There was no grand scheme when it came to writing the novel, Clegg explains, saying the narrative began simply as an exercise. He had been thinking about the town that he grew up in while writing his memoir, and that had him thinking about how the small town in upstate New York is a very particular kind of place.
“I convinced myself it was in the service of writing the memoir,” he says about early drafts of the novel. He fiddled with form, created characters. The character Lydia started off as a first-person narrator, but she never spoke. He eventually had to re-write her as a third-person perspective.
Strauss asks how he felt about taking on the first person voice of someone so different than himself, of a different gender.
“Of all the audacity and entitlement of a white man, I plunged right in,” Clegg says. He adds though that he is very close to people that the characters are based on. And people often have common experience, especially with grief and loss, that transcends identity.
The novel is ultimately about the community–and the gossip that inhabits small towns. People who live in places like that are very tough on each other Clegg explains.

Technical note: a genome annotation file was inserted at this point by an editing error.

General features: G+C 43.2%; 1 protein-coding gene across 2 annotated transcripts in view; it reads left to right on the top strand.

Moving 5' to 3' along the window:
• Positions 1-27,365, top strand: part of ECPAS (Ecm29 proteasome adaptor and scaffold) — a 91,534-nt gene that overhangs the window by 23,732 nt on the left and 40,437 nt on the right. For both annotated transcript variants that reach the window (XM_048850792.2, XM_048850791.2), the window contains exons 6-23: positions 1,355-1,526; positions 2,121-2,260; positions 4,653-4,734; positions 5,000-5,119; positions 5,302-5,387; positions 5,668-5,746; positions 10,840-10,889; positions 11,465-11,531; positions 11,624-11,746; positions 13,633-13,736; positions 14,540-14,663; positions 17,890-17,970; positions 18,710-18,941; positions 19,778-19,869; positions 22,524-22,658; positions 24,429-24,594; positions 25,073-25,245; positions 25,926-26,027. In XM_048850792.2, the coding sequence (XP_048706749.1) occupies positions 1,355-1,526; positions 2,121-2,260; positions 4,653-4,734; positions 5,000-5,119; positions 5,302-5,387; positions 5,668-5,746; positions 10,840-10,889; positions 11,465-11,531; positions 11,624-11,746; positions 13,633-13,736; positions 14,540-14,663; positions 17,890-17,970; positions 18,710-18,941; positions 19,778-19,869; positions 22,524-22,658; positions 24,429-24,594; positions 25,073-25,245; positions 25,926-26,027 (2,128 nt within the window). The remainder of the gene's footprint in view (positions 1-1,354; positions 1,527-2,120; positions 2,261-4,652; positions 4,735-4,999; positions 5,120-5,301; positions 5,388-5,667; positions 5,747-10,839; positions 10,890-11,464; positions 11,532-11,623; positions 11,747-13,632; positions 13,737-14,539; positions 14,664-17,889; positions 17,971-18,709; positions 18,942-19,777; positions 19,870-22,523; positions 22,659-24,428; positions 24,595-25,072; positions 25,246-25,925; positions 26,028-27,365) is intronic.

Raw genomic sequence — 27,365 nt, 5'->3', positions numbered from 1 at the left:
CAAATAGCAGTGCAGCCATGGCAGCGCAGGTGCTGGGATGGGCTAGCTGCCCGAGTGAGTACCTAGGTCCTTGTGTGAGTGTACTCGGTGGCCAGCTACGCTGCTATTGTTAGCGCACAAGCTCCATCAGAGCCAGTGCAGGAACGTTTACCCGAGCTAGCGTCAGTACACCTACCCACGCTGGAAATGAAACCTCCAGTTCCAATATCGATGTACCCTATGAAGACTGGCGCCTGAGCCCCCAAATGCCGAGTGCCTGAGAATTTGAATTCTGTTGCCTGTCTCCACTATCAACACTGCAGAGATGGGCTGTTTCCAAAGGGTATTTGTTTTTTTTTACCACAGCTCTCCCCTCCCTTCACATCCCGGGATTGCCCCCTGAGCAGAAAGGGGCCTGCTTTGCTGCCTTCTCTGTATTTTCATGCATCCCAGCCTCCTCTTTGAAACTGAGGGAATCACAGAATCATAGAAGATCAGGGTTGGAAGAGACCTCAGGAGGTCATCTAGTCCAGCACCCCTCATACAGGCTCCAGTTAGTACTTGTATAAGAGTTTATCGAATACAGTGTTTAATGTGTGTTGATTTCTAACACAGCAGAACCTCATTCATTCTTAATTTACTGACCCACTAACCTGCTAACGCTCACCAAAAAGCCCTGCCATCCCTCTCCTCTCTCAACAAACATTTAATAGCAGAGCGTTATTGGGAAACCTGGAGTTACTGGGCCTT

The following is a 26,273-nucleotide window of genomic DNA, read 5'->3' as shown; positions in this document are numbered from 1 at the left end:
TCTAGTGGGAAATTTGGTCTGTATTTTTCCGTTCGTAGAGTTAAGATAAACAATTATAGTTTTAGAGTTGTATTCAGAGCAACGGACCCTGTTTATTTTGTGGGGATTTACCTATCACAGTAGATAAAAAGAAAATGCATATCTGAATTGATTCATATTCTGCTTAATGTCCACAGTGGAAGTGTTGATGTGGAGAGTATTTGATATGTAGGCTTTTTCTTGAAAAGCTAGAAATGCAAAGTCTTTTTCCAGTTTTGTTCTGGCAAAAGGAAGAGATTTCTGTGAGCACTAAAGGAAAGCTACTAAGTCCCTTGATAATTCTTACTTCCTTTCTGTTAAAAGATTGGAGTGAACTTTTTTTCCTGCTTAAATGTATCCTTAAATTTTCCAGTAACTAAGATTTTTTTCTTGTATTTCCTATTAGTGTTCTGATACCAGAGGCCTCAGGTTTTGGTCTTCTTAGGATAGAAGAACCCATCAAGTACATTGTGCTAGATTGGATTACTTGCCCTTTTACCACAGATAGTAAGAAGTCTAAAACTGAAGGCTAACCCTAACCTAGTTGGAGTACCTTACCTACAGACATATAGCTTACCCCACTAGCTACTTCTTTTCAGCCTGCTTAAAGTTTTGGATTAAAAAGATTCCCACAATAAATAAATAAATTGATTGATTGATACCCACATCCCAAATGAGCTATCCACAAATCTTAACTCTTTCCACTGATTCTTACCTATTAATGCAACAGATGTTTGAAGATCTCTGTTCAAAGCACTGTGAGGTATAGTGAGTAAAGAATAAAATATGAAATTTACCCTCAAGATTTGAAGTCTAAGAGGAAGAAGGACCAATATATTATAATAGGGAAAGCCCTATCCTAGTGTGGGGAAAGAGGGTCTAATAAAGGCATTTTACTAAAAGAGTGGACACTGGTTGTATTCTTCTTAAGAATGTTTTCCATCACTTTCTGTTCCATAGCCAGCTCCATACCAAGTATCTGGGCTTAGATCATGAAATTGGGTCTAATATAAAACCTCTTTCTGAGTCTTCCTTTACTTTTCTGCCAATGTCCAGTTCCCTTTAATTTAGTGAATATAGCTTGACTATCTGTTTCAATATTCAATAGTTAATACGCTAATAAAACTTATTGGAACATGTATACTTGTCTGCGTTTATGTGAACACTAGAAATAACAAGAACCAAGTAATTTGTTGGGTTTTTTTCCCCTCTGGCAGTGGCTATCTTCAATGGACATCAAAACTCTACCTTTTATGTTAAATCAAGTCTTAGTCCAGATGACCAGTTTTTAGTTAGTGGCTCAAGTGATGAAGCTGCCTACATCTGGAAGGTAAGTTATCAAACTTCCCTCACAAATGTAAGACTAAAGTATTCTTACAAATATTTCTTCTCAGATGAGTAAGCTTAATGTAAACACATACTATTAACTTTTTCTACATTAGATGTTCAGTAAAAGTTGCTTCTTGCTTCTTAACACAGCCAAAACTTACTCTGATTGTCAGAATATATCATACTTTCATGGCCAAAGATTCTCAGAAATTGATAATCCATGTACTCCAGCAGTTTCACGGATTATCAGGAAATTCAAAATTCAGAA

The place came first for the novel. The grief and emotions followed from the location. Clegg says he has had little experience in mourning death. He had to imagine into it. He began imaging his life without certain people in it.
Since his memoirs deal with drug use, he wanted to avoid that in the novel. Teenagers smoking marijuana seemed appropriate, since it does not have any significant repercussions especially when bought from StrainSanity, and not the same as hard drugs.
Writing a novel was quite a different experience from writing the memoirs. With the novel, Clegg says he had no idea what was going to happen. “There was a sense of revelation and discovery that was thrilling.”
Strauss adds that in writing fiction, the question is always: does this make sense? In memoir, you know those things; the challenge is in finding the story.